Thanks for listening!

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Summer of Shorts Episode 4: Edward Porter and Cargo Shorts

This week we welcome back Dave Housley (Barrelhouse editor, Grateful Dead fan, author of the forthcoming If I Knew The Way, I Would Take You Home) to discuss Edward Porter’s story from Issue 11 of Barrelhouse, “The White Guy’s Guide to Marrying a Black Woman.” We talk about the story’s second-person voice, and how it both uses and transcends its “how-to” conceit. We also provide a peek inside the editorial process, and what makes a submission stand out in the queue.

Note: You can find a linked .pdf version of the story at the bottom of this post.

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We’re also, of course, continuing our encyclopedic exploration through the world of shorts. We debate the relative coolness of cargo shorts, and when we, as a culture, reached “peak cargo.” We also discuss the rise of camouflage cargo, and the brief period during which all men’s bathing suits had extra cargo pockets. Whatever your opinion of pockets, I think we can all agree there is no reason for these things to exist:

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Also this week, Mike finally drives Tom crazy, via the musical stylings of the band Phish. If only this were a video podcast, you could see some pretty sweet white-guy dance moves. Alas, you’ll just have to use your imagination.

As always, you can stream the episode right here on our site, by clicking on the little player thingy below, or download the mp3 file. Or, visit us in the iTunes store, where you can subscribe to the show (for free!) and never miss another installment. We also welcome your feedback on what we talked about: you can email us, hit us up on Twitter, or just leave a comment on this post.

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Ed Porter – The White Guy’s Guide To Marrying a Black Woman (pdf)


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Summer of Shorts Episode 3: Beard and Skorts

This week’s short-story pick is actually an essay: Jo Ann Beard’s “Werner,” which appears in the 2007 edition of Best American Essays, edited by David Foster Wallace. Actually, much of our discussion concerns whether it’s fair to call this an “essay.” It’s based on real events, but pretty clearly takes fictional liberties, such as inhabiting the mind of its protagonist (not the author) in a move more frequently seen in short stories. The essay isn’t available for free online, but you can read another Jo Ann Beard piece, “The Fourth State of Matter,” on The New Yorker website.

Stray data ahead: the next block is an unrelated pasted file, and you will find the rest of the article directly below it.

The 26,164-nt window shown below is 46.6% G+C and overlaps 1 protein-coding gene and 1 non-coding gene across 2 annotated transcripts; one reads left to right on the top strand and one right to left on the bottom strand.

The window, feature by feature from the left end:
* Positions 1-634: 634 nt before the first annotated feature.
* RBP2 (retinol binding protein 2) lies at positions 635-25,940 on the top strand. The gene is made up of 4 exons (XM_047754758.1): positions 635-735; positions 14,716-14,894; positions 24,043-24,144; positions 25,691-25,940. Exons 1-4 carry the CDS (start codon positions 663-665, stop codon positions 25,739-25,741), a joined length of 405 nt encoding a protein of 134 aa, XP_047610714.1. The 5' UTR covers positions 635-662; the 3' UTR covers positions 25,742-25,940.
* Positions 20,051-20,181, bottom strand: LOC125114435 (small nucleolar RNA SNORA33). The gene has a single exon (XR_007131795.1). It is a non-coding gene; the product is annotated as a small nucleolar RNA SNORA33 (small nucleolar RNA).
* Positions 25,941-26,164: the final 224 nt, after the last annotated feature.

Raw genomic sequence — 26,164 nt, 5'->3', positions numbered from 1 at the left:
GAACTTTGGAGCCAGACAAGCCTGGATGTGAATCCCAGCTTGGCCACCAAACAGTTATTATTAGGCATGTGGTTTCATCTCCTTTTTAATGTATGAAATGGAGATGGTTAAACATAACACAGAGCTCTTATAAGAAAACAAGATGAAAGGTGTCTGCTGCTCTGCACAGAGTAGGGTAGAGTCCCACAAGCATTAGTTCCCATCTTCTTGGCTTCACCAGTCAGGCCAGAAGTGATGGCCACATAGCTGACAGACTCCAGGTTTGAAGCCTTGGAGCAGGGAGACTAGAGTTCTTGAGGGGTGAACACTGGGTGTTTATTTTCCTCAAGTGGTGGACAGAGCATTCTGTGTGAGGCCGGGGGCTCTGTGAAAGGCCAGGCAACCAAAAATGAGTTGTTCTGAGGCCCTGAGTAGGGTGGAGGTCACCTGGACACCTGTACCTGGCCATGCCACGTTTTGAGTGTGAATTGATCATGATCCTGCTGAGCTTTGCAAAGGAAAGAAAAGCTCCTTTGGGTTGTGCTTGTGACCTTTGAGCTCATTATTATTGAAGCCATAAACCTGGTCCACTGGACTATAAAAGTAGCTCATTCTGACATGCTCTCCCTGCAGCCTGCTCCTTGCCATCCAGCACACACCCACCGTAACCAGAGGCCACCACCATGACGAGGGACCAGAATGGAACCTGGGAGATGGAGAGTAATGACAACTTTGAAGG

Our shorts for the week are another genre-bender: skorts, against which Mike has a long-standing personal grudge. We explore that grudge in depth, as well as several of Tom’s childhood grudges. Talking about shorts, it turns out, tends to be a real walk down memory lane.

BeardSkort

Talking points this week include: genre distinctions, recess, bird poop, disappointing limo rides, condiments, lisps, Pee Wee football, magazine sales, enviable prose, and burning buildings.

As always, you can stream the episode here, on our site, or download the mp3 file. You can also find us in the iTunes store, where you can subscribe (for free!) and never miss another episode. We welcome your feedback on what we talked about this week. You can email us, hit us up on Twitter, or just leave a comment here on this post.

Thanks for listening!

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Summer of Shorts Episode 2: Dubus and Jorts

Welcome back to the Summer of Shorts! This week we’re talking about the Andre Dubus story “The Fat Girl,” and the oft-maligned jort. Mike has been teaching this Dubus story for several years, through many syllabus changes. It follows its protagonist, Louise, through her childhood, college, marriage and pregnancy, tracking her difficult relationship to food and to her own self-image.

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While we can’t confirm that Dubus was a jorts-wearer–nor that he was, in fact, wearing jorts in the above photo–we can confirm that jorts were the preferred summer fashion move for a young Tom McAllister. He was also a Doors fan, as illustrated by this photo:

TomDoors

Though he’s actually wearing Eagles-themed gym shorts in that photo, one can imagine that in jorts he looked something like this:

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Here’s a pdf version of the Dubus story someone has posted online, if you don’t mind reading past someone else’s notes and underlinings (actually, it looks like they lost steam after the second page). And here’s a link to the story Tom mentioned in the episode, about a Weight Watchers participant getting fed up with the program.

As always, you can stream the episode below, or download the mp3 file. Or check us out in the iTunes store, where you can catch up on back episodes and subscribe (for free). If you’ve got feedback on what we talked about today, feel free to shoot us an email, hit us up on Twitter, or just leave a comment here on the episode post. Thanks for listening!